productivity of office workers as function of temperature and co2 concentration

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Hey all

Can you point me towards a model which describes the office worker productivity as a function of temperature AND co2 concentration?

Many thanks in advance!


Struck Christian HSLU T&A's picture
Joined: 2012-02-06
Reputation: 0

This sounds like the beginnings of a an elaborate/scientific office prank with the boss's thermostat... =)

In all seriousness, I believe the effect of ambient temperatures are pretty established. Here's a brief article in layman's terms and a pretty graph:

Here's a research paper cited in the previous link with more info:

I'm not certain whether there is anything in the realm of IEQ/CO2 monitoring that establishes a clear causal effect on task productivity similar to the above.

Here's a paper that attempts to connect the dots between ventilation rates (2 levels) and annual sick-leave accrual for office workers:

The "dollars lost" economical argument extrapolated in the conclusions looks dramatic, but even if we accept CO2 concentrations are tied directly to sick leave hours... that's not quite the same thing as a direct productivity effect (i.e. my co-worker breathing heavily is preventing me from doing my work).

If you were to combine the above studies into a single model I suppose you reasonably establish a linear CO2-concentration-factor curve to apply against an ambient temperature curve to come up with a combined productivity effect. I might sooner look further for something akin to the temperature study however.


Nick-Caton's picture
Joined: 2011-09-30
Reputation: 805

Classification: UNCLASSIFIED
Caveats: NONE
Monitoring CO2 concentrations isn't necessarily about CO2. Sensing CO2 is only an indicator for all the other chemicals in the air.

People put off methane, wear perfume, expel formaldehyde, sweat and a whole lot of disgusting stuff.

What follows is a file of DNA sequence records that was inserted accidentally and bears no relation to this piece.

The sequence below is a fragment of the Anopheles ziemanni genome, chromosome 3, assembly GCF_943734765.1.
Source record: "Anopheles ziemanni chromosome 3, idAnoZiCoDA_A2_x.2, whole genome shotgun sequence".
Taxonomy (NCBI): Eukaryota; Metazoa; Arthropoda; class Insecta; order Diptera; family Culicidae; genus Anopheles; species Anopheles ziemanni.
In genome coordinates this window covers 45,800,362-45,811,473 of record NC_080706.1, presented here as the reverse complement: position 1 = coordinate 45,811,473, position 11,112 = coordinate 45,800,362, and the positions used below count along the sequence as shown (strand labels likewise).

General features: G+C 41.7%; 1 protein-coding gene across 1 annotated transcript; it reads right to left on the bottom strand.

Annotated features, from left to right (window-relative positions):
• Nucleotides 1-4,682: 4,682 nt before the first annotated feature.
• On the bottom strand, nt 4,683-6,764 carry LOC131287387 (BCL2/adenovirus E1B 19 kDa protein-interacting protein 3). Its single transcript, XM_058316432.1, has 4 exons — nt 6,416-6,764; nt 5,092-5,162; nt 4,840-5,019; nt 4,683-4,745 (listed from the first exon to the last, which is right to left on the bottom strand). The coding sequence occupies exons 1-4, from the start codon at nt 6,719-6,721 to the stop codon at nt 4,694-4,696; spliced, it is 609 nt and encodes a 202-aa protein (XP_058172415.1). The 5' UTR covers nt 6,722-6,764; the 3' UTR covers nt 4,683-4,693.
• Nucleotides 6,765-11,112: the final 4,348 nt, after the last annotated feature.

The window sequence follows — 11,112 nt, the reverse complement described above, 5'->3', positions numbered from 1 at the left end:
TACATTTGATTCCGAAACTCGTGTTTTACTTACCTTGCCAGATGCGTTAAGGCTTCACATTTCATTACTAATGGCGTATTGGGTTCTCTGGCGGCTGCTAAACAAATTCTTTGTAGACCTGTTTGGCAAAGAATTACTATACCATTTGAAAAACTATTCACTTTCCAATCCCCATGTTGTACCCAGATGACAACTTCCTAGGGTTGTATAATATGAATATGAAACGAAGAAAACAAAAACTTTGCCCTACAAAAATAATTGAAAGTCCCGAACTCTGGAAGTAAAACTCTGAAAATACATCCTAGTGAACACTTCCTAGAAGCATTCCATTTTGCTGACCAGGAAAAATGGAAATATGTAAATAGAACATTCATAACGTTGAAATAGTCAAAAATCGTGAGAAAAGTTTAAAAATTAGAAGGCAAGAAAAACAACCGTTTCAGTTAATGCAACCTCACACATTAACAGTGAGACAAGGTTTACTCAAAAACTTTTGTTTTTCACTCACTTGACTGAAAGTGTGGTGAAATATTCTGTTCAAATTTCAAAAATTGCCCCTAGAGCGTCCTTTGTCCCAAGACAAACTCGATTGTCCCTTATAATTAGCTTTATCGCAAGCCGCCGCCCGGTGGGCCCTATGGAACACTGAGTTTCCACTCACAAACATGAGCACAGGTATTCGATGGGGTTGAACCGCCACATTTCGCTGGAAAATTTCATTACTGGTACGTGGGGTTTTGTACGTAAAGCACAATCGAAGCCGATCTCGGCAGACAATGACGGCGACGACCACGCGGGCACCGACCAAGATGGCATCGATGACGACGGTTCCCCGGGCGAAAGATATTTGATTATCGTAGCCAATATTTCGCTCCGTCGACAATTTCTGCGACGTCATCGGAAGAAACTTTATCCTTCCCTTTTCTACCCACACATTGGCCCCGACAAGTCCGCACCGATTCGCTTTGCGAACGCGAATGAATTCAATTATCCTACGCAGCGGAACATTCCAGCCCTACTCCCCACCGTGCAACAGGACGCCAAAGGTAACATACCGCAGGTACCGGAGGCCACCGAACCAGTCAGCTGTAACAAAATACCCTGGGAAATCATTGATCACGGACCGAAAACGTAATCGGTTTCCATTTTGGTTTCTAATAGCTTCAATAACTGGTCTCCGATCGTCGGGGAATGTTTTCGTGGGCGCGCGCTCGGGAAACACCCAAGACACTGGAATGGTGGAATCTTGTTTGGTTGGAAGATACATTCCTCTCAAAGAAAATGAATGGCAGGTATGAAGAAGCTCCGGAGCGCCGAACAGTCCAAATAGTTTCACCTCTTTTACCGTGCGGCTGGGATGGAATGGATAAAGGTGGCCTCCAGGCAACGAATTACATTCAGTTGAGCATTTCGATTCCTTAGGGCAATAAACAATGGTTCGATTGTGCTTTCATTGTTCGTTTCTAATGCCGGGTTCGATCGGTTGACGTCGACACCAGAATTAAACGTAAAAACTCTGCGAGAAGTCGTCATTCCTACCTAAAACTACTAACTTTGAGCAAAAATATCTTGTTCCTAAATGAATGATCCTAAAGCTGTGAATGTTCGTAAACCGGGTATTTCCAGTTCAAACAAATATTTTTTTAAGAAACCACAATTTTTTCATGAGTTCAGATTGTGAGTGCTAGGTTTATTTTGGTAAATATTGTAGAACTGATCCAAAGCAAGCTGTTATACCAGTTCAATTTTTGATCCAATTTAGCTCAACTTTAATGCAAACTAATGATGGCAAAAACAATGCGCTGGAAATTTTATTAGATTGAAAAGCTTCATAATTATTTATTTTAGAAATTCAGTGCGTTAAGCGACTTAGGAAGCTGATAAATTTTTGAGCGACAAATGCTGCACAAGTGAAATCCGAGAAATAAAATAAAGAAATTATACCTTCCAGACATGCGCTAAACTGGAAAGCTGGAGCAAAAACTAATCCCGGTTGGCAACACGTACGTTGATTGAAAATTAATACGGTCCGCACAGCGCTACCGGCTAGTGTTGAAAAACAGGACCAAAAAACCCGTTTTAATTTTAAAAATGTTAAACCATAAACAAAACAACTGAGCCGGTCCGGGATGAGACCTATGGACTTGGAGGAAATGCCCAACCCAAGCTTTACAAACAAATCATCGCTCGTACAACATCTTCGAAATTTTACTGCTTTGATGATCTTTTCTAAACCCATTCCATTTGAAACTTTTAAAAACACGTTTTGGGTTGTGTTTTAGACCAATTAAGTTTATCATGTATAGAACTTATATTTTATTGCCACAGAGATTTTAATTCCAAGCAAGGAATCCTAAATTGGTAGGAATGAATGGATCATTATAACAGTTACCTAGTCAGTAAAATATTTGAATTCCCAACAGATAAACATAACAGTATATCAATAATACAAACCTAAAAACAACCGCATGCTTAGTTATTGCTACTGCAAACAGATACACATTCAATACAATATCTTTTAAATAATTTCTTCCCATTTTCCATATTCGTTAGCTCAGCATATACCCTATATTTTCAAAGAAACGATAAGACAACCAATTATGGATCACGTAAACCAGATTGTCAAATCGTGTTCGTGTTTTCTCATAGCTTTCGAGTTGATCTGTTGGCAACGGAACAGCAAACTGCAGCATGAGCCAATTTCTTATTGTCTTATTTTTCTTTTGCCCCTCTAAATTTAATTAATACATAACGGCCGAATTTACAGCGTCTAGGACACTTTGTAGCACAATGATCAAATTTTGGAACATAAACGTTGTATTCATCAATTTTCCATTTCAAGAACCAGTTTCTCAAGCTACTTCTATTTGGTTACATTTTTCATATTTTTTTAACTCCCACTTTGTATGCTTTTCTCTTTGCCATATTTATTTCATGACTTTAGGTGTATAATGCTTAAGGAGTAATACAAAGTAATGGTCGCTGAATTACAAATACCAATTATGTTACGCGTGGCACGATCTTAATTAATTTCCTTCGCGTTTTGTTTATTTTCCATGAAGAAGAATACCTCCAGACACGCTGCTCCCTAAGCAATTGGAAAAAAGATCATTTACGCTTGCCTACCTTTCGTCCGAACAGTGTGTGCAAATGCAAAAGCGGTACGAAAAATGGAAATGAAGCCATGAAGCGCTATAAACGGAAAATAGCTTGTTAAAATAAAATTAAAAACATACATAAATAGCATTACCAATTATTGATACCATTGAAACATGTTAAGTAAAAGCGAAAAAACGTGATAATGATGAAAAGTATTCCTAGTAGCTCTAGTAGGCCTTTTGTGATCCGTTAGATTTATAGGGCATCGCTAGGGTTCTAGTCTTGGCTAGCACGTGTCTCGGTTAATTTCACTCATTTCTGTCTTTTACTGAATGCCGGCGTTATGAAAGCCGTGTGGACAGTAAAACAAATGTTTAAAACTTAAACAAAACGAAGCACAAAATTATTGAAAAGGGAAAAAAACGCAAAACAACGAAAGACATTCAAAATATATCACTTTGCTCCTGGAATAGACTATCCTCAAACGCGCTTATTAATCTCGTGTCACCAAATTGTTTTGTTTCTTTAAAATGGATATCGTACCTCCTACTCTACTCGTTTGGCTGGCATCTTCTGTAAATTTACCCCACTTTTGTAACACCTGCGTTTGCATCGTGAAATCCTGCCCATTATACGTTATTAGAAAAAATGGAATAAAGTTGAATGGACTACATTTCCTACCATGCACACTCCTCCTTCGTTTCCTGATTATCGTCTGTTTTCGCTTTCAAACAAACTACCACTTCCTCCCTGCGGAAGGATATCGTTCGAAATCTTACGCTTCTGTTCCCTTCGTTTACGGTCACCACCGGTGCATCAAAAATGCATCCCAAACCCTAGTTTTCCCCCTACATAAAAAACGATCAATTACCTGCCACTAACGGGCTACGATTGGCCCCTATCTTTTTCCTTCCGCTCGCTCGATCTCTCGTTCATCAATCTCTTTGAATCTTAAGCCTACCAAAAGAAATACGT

Buildings often try to maintain 800ppm of CO2. OSHA allows exposure of 5,000ppm of CO2 for 8 hours. The reason it is common to maintain a CO2 level which is 1/6th of the OSHA approved limits is because it isn't necessarily CO2 we are trying to control. It is all the other smells...

This is also why it may be difficult to find a graph showing performance vs C02 levels (see bottom). The study showed at 2500ppm no measurable difference in performance was detected.

And lastly, Why monitor CO2? The sensors are cheap and accurate.

Jeurek's picture
Joined: 2010-10-07
Reputation: 0

Without having read the documents Nick is referring to...

Recall that CO2 is a surrogate indicator of air quality. It was never
intended to indicate that the atmosphere was unhealthy, just that it might
be unhealthy.

. the original research done by ASHRAE varied outdoor air
ventilation rates in a test studio which was occupied by real people.

. The people were surveyed at random times for their perception of
comfort. (Since the temperature and humidity did not vary, "comfort" was
more akin to perception of "freshness" of the air.)

. Survey results were analyzed for correlation with ventilation
rates that existed at the time corresponding to the survey

. There was a correlation between ventilation rate and comfort

. The correlation was presented as ppm of CO2 assuming:

o a specific background / outdoor air concentration (350ppm, I think)

o sedentary people were the only generators of CO2

So, it seems to me that it's a BIG stretch to try to correlate productivity
with CO2.

James V. Dirkes II, P.E., BEMP , LEED AP

James V Dirkes II, PE's picture
Joined: 2011-10-02
Reputation: 203